"Everyone needs to do all they can to make sure disabled people are not unfairly targeted when trying to seek out support."
The ICO has already taken a strong line on investigating the adtech industry, with a report released in June noting "general, systemic concerns".
The data protection watchdog can issue enforcement notices and fines if they detect a breach of data privacy laws.
Facing financial pressures, some UK councils have turned to online advertising as a source of extra revenue.
For example, the BBC previously reported one Welsh council earned just under £15,000 in revenue from online advertising in 2016-17.
The Council Advertising Network (CAN) helps around 50 councils generate income through online advertising. It also uses advertising technology to deliver messages about services to residents.
Managing director Lloyd Clark said: "We automatically block all categories of advertising that could be used to target vulnerable groups.
"The councils have control of these categories."
Sadly, I think it's possible they [the councils] might be unaware. The internet is difficult, and websites are hard to maintain. It's a full time job.
Defending the industry, Mr Clark said it existed to serve relevant adverts to the public.
"People don't like irrelevant adverts. But it's certainly possible for bad actors to behave like bad actors.
"Given the tech furniture present right now we're in a position where you need to really trust people because the system won't work without it. It creates a real challenge."
A spokesman for Sheffield Council, which had 25 third party advertising cookies on its benefits pages, said: "Whilst we are reviewing our use of advertising, currently this is an important revenue stream which is used to help fund improvements to our site for citizens.
"The advertising is carefully controlled and many categories are not allowed where we deem this to be potentially harmful, particularly to our most vulnerable users."
Privacy International's Mr Bendineli said: "Sadly, I think it's possible they [the councils] might be unaware. You can easily imagine that they don't have the budget to set up a proper website, or someone who sets it up doesn't explain how things are working.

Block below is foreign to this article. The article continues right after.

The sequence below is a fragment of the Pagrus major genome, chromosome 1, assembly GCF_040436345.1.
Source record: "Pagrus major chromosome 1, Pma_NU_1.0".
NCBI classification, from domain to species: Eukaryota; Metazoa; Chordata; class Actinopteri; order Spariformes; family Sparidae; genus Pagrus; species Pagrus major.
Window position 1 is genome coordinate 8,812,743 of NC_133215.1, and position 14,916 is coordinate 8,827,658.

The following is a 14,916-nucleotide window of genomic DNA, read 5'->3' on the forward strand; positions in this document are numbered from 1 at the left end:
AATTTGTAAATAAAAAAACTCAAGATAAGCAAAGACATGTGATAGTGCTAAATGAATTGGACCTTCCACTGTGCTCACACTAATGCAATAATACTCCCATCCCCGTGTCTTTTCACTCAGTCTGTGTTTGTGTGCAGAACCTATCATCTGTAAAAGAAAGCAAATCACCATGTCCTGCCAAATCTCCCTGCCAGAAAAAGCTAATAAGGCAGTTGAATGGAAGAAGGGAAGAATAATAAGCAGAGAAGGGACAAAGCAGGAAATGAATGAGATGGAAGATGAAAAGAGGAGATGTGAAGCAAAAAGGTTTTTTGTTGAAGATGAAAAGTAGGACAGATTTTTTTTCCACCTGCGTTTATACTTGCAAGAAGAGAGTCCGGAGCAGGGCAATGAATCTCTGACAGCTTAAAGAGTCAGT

"The internet is difficult, and websites are hard to maintain. It's a full time job and even at Privacy International where we focus on that type of stuff we spend a lot of time maintaining everything we have online. We spend a lot of time making sure it's secure."
In Northern Ireland, the LGA said each council was responsible for the management of its own website, but "welcomed" the BBC's findings "to support the ongoing management of council websites".
The Welsh Local Government Association did not respond to requests for comment from the BBC.
Just under half of advertising cookies found came from Google's advertising arm, DoubleClick.
Google told the BBC it did not build advertising profiles from "sensitive interest categories".
It said: "We have strict policies preventing advertisers from using such data to target ads."
Google has also said that it would phase out third-party cookies within the next two years on websites accessed via its Chrome browser, in response to calls for greater privacy controls.
Prof Libert added: "First and foremost, it is important to note that there is no way for a tracker to force their code onto a site short of hacking it - the site itself must place the code there.
"So the biggest party of responsibility is the website owner without question."
More about this story
The Shared Data Unit makes data journalism available to news organisations across the media industry, as part of a partnership between the BBC and the News Media Association. This piece of content was produced by a local newspaper journalist working alongside BBC staff.
Additional reporting team: Alex Homer, Anna Khoo, Paul Lynch, Pete Sherlock